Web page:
Heroes of the Zeroes: The Good Shepherd
Heroes of the Zeroes is Nick Rogers’ daily, alphabetical look back at the 365 best films of 2000-2009.
“The Good Shepherd”
Matt Damon starred in 2006’s best mob movie — the one in which Leonardo DiCaprio and Martin Scorsese had no hand. Only government sponsorship differentiated gangsters from G-men in “The Good Shepherd” — Robert De Niro’s long-overdue sophomore directorial effort.
Blending dignified spy games a la John le Carre with a brutish sense of what it’s like to be “bootmakers to the king,” “Shepherd” chronicled one man’s moral corruption as unforgettably as “The Godfather.”
Edward Wilson (Damon) is welcomed as an analyst into what would become the Central Intelligence Agency, where his future and family are undone by his own neuroses, byzantine betrayals and a stockpile of state secrets.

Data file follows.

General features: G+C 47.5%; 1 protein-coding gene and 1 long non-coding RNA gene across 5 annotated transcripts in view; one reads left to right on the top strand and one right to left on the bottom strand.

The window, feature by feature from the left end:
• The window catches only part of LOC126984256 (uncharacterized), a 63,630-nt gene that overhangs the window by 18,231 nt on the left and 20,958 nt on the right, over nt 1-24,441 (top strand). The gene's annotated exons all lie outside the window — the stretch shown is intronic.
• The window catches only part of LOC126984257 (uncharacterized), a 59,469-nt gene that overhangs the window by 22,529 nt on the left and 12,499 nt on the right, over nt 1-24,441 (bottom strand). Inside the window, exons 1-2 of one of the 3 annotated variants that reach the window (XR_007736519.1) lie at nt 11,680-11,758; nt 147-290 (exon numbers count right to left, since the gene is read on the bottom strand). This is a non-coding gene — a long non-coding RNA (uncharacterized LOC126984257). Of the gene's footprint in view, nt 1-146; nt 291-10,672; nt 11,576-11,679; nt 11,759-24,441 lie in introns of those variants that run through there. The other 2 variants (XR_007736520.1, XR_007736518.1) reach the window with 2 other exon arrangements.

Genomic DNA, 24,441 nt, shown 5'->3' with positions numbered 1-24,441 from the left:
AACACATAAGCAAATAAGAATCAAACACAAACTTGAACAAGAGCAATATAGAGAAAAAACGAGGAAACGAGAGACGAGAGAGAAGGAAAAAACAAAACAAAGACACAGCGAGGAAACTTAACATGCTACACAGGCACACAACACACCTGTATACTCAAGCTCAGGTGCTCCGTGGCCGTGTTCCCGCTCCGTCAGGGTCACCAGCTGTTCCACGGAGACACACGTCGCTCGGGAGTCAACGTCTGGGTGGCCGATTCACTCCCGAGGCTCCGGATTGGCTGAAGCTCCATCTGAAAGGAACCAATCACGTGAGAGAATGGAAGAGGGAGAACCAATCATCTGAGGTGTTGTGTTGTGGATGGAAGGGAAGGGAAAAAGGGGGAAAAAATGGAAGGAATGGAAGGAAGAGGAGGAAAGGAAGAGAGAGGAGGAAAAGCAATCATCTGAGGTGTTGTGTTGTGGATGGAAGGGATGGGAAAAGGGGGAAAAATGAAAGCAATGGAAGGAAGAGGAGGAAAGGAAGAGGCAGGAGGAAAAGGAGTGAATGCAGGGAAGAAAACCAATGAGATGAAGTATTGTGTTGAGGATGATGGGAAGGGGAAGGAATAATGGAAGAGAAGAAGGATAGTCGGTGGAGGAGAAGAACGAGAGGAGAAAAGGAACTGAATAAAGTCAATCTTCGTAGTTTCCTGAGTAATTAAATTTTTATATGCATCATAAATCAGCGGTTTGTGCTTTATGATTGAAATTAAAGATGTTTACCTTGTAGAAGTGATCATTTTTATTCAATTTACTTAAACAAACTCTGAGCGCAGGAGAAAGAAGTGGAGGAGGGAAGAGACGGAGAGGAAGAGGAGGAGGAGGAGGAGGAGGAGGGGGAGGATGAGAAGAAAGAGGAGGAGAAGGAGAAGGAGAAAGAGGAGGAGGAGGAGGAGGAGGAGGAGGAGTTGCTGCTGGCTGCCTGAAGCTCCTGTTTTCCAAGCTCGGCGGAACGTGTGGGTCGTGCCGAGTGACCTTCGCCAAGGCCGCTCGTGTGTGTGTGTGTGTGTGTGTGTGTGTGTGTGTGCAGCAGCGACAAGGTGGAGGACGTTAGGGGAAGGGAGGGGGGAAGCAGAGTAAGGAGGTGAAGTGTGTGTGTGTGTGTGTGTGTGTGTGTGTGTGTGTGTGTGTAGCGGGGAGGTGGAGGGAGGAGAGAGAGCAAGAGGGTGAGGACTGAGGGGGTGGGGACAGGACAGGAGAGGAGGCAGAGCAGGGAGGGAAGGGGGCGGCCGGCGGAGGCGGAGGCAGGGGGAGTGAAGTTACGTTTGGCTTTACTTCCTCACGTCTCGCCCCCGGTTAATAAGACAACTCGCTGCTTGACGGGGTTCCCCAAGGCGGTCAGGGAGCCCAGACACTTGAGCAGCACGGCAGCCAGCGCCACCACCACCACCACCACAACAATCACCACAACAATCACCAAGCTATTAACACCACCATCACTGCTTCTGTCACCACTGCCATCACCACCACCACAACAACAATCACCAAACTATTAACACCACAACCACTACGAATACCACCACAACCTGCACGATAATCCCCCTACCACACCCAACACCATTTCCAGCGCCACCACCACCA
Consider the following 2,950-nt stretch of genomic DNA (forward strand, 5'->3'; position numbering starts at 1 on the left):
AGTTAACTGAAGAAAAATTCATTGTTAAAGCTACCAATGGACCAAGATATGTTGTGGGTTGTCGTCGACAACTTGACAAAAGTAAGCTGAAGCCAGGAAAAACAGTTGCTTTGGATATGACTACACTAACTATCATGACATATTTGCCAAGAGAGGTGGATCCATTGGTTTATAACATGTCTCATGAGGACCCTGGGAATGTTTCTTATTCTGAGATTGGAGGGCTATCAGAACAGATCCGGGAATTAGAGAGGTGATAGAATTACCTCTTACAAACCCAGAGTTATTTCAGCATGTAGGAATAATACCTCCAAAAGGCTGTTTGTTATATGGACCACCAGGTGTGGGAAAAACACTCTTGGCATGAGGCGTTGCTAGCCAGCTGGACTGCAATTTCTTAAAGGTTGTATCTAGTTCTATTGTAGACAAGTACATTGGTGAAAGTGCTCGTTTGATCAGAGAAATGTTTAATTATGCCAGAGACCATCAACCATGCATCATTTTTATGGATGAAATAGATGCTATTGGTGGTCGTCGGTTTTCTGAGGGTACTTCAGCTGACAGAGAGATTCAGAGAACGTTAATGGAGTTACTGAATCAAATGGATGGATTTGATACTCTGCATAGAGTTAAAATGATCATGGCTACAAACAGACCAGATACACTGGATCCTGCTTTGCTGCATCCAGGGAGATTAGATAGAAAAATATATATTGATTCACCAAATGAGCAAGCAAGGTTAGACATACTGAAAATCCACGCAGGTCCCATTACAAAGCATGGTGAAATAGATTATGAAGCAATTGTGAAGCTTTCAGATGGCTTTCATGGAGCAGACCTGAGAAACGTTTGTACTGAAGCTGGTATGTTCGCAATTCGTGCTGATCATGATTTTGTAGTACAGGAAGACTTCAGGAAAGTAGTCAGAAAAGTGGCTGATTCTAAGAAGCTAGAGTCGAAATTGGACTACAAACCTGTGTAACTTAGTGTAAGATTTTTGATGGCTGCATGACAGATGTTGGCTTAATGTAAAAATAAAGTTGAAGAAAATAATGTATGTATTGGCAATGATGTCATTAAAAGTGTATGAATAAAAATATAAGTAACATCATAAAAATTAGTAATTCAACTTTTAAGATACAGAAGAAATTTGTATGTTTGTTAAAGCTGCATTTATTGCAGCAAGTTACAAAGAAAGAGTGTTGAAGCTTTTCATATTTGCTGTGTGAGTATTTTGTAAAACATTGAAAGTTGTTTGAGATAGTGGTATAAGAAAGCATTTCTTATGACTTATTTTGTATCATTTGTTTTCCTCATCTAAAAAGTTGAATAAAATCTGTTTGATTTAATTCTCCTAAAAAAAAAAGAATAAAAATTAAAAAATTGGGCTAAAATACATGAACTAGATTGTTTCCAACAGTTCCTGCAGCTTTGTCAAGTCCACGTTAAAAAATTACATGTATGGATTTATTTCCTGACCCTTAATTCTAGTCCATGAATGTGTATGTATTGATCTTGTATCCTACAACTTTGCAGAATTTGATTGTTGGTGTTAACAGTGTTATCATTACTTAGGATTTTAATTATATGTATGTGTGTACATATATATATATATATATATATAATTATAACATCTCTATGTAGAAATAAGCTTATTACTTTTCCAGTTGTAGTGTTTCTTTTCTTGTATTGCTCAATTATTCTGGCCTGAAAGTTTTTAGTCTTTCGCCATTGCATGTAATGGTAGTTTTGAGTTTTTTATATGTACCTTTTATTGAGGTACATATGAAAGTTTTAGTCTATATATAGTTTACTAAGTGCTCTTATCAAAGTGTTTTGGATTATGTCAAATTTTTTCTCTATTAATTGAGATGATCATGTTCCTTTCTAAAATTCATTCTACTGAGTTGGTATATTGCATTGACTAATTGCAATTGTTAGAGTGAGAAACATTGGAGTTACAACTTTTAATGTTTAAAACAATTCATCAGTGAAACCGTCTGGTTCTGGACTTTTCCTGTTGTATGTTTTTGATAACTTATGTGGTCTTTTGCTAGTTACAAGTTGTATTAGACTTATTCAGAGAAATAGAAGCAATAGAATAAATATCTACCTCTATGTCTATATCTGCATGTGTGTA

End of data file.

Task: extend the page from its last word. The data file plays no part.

Screenwriter Eric Roth’s spellbinding shadowplay held several surprises up its sleeve — not just in the Cold War-era narrative, but in just how bitterly a line about the CIA as America’s heart and soul echoed across the film.
“Shepherd” also showed why Damon is one of today’s most consistently surprising, prodigiously gifted leading men — a specialist in complex men whose expectations are upended for better or worse. In an almost invisibly potent performance, Damon shows Edward’s slow change in gradually hardened, deadened eyes.
Angelina Jolie matched him as Clover, a flirty debutante whose mutually impatient impulse with Edward traps them in a marital hell of painful emotional vengeance.
As a punishingly ambiguous and astonishingly thorough tragedy, “The Good Shepherd” showed that emotions as human as any errors can undermine intelligence and questioned whether God and country alone could be enough for a man’s soul.